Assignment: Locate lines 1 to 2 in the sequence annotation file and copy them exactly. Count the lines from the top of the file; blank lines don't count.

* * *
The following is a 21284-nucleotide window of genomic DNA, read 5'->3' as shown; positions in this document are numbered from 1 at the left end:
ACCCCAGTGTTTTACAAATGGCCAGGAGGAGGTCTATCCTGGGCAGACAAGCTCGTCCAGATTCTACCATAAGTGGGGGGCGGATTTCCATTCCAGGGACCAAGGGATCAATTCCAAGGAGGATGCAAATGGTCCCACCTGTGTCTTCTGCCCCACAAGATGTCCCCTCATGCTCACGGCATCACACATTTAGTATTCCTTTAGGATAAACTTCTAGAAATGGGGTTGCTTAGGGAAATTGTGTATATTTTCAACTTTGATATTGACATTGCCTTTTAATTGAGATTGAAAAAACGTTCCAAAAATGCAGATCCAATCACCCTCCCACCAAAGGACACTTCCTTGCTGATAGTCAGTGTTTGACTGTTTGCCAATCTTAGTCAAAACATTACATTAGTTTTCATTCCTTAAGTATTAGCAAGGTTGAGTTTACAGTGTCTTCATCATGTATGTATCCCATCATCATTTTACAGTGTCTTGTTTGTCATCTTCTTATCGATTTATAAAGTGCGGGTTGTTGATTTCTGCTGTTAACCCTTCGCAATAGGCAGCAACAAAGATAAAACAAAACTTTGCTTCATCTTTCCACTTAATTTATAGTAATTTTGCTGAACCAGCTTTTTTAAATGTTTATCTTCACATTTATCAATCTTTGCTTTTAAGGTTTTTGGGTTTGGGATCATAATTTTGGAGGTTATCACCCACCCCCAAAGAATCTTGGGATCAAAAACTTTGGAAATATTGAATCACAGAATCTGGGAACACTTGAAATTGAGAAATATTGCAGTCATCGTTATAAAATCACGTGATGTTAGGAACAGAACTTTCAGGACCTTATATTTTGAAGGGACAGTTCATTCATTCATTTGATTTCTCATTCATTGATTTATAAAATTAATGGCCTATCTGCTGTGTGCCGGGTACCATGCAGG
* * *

The following is a 21284-nucleotide window of genomic DNA, read 5'->3' as shown; positions in this document are numbered from 1 at the left end:
ACCCCAGTGTTTTACAAATGGCCAGGAGGAGGTCTATCCTGGGCAGACAAGCTCGTCCAGATTCTACCATAAGTGGGGGGCGGATTTCCATTCCAGGGACCAAGGGATCAATTCCAAGGAGGATGCAAATGGTCCCACCTGTGTCTTCTGCCCCACAAGATGTCCCCTCATGCTCACGGCATCACACATTTAGTATTCCTTTAGGATAAACTTCTAGAAATGGGGTTGCTTAGGGAAATTGTGTATATTTTCAACTTTGATATTGACATTGCCTTTTAATTGAGATTGAAAAAACGTTCCAAAAATGCAGATCCAATCACCCTCCCACCAAAGGACACTTCCTTGCTGATAGTCAGTGTTTGACTGTTTGCCAATCTTAGTCAAAACATTACATTAGTTTTCATTCCTTAAGTATTAGCAAGGTTGAGTTTACAGTGTCTTCATCATGTATGTATCCCATCATCATTTTACAGTGTCTTGTTTGTCATCTTCTTATCGATTTATAAAGTGCGGGTTGTTGATTTCTGCTGTTAACCCTTCGCAATAGGCAGCAACAAAGATAAAACAAAACTTTGCTTCATCTTTCCACTTAATTTATAGTAATTTTGCTGAACCAGCTTTTTTAAATGTTTATCTTCACATTTATCAATCTTTGCTTTTAAGGTTTTTGGGTTTGGGATCATAATTTTGGAGGTTATCACCCACCCCCAAAGAATCTTGGGATCAAAAACTTTGGAAATATTGAATCACAGAATCTGGGAACACTTGAAATTGAGAAATATTGCAGTCATCGTTATAAAATCACGTGATGTTAGGAACAGAACTTTCAGGACCTTATATTTTGAAGGGACAGTTCATTCATTCATTTGATTTCTCATTCATTGATTTATAAAATTAATGGCCTATCTGCTGTGTGCCGGGTACCATGCAGG